Well done, Vandy!

25 June 2014

Messi's Incredible Free Kick

No matter how many times I've seen Lionel Messi play the beautiful game, I always see something special each time.  To end the first half against Nigeria today, Messi delivered a perfect free kick.  It was his second goal of the game and fourth of this World Cup.  The image below shows one view of the initial setup (click on the image for a larger view).
Messi is just about to connect.  He is about 27 yards (24.7 meters) perpendicular distance from the goal line.  The image below shows a good look at the defensive wall (click on the image for a larger view).
Messi launched the ball off his left boot with a speed of 55.4 mph (89.1 kph) and launch angle of 18.5 degrees.  Note that the Nigerian goal keeper is left of center in the goal (as seen by Messi).  The goal keeper's initial position was critical because Messi imparted a great deal of clockwise spin (as seen from above) on the ball.  His target was well away from the goal keeper!  The image below shows Messi introducing his left boot to Brazuca (click on the image for a larger view).
Note how his foot is left of center on the ball so that he can drive his boot through, thereby torquing the ball.  Note, too, the lean in his legs.  He has moved his rotation radius so as to increase his boot's distance from that axis.  The pitch provides the counter-torque to keep Messi stable because his right boot pushes to his left, which means the pitch pushes on his boot to his right.  The torque from the pitch nearly balances the torque from his weight; balance is further aided by his arm movements.

It took the ball just 1.2 seconds to reach its target.  The image below shows a three-dimensional trajectory (click on the image for a larger view).
The red curve is the real trajectory; the red dashed curve is the shadow on the pitch.  The thin black curve is what the kick would have looked like with no spin and no knuckling (black dashed curve is the shadow of that kick).  Now you see why the kick was perfect!  Messi used the Magnus effect to curl the ball into the upper-right portion of the goal.

The ball crossed the goal plane at 42.0 mph (67.6 kph).  Had the ball not been spinning, it would have crossed the goal plane about 10.8 feet (3.28 meters) left of where it actually crossed the goal plane.  The goal keeper would have surely blocked the kick.

Once again, Messi has dazzled the soccer world!

Penalty Kick Sends Greece to Knockout Stage!

In the 93rd minute of yesterday's deadlocked match between Greece and Ivory Coast, Giorgos Samaras sent a penalty kick into the back of the net, which put Piratiko into the knockout stage.  It's the first time in that stage for Greece, a comment that could have been made for Ivory Coast had the Samaras kick been just a few inches off its trajectory.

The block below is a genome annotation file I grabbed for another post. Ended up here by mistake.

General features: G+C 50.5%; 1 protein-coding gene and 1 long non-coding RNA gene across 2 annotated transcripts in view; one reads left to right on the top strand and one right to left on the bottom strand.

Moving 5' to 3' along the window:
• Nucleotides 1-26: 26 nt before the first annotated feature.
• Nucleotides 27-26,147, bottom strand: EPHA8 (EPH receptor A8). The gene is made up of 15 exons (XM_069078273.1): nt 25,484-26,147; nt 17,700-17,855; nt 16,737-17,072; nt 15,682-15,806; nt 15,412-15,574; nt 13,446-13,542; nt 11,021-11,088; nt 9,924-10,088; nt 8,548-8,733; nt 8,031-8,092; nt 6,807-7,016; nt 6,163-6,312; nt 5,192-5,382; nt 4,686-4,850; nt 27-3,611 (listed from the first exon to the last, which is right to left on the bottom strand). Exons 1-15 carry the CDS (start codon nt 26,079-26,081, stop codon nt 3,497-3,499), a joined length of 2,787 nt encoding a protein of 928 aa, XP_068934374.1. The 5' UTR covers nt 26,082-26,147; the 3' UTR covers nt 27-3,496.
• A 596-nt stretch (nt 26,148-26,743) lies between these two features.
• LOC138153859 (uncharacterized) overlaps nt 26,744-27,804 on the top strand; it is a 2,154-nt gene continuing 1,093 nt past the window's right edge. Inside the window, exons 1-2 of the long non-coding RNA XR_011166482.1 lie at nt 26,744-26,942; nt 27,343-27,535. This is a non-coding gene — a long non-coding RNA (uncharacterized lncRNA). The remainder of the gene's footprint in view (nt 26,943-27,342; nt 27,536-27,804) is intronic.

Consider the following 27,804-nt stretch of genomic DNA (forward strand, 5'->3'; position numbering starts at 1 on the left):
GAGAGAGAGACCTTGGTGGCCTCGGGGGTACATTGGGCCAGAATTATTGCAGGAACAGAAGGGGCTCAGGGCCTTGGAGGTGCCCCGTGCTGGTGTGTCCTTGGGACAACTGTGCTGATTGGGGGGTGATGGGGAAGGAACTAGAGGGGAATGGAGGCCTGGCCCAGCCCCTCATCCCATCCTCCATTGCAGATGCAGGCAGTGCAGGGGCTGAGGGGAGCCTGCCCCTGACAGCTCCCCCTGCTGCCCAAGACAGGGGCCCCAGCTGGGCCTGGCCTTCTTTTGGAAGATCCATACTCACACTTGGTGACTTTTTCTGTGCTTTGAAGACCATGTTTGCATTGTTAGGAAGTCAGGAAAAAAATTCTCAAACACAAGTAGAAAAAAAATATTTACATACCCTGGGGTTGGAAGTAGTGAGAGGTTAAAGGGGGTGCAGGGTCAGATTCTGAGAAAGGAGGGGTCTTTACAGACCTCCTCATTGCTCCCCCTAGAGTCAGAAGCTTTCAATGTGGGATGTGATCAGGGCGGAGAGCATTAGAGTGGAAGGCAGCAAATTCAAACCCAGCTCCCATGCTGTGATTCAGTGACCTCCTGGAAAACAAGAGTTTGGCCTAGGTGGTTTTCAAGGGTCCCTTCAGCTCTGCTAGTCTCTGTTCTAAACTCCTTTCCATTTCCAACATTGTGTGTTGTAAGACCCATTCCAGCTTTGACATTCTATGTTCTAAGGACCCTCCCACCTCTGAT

The image below shows Samaras as he starts his motion toward the ball.  Ivory Coast goal keeper Boubacar Barry is waiting at the center of the goal.  Click on the image for a larger view.
It will take Samaras about 1.46 seconds to reach the ball from the image you see above.  Barry, like all goal keepers, will have to rely on scouting reports, Samaras's body language, and a good bit of luck if he is to block the kick.  After nearly 0.46 seconds, Barry is seen in the video initiating his lean to his left (right for Samaras).  After another 0.58 seconds, Barry is clearly moving toward his left, either guessing the direction of the kick or seeing something in Samaras's body language, such as an open hip.  Almost 0.42 seconds after that, Samaras kicks the ball.  The image below shows Samaras's right boot just making contact with the ball (click on the image for a larger view).
You can clearly see that just as boot meets ball, Barry has committed to blocking a shot he believes will be down and left of him.  Notice how low to the pitch he is before the ball has even left Samaras's boot!  He has also moved forward so as to reduce the projected area of the goal as seen by the ball at the kick point.  The image below shows another view of Barry just before the kick (click on the image for a larger view).
You can once again see how committed Barry is to blocking down and to his left (down and to Samaras's right).  The ball took only 0.375 seconds to reach the goal plane, so don't blame goal keepers for committing to a guess just as the ball is kicked.  The goal area is (24 feet) x (8 feet) = 192 square feet (17.8 square meters).  Throughout the 0.375 seconds the ball took to reach the goal plane, Barry probably blocked a total of around 9% of the projected area, though that percentage drops to no more than 5% or so once the ball reaches Barry.

Barry just missed getting the block!  Check out the image below (click on the image for a larger view).
Greece's ticket to the knockout stage is mere inches from Barry's fingers.  The next image shows that the cropped video I took can't distinguish Barry's glove from the ball (click on the image for a larger view).
The final image I show below is a closer look from the back of the goal (click on the image for a larger view).
Look how close that ball is to being blocked!  That is the difference between moving on to the knockout stage (Greece) and heading home (Ivory Coast).  There is no way Ivory Coast wanted anyone else defending that kick.  It is interesting to note, though, that Barry is listed at 5 feet 10 inches (1.80 meters) tall.  The backup goal keeper for Ivory Coast, Mandé Sayouba, is listed at 6 feet 3 inches (1.93 meters) tall.  Ivory Coast had already made three substitutions when the decisive penalty kick was taken.

Of course I had to model the trajectory of the ball.  The image below shows the three-dimensional trajectory with the goal plane shown as a rectangle (click on the image for a larger view).
I show the trajectory shadow on the pitch, plus the no-spin trajectory and shadow.  The ball had slight counterclockwise spin (as seen from above), and thus curved very slightly toward Barry.  Brazuca was launched 7 degrees off the pitch at 71.0 mph (114 kph).  The ball had only slowed to 63.1 mph (101.5 kph) when it passed the goal plane.  At that launch speed, the drag force on the ball is the same as the ball's weight!

Congratulations to Greece for making the knockout stage!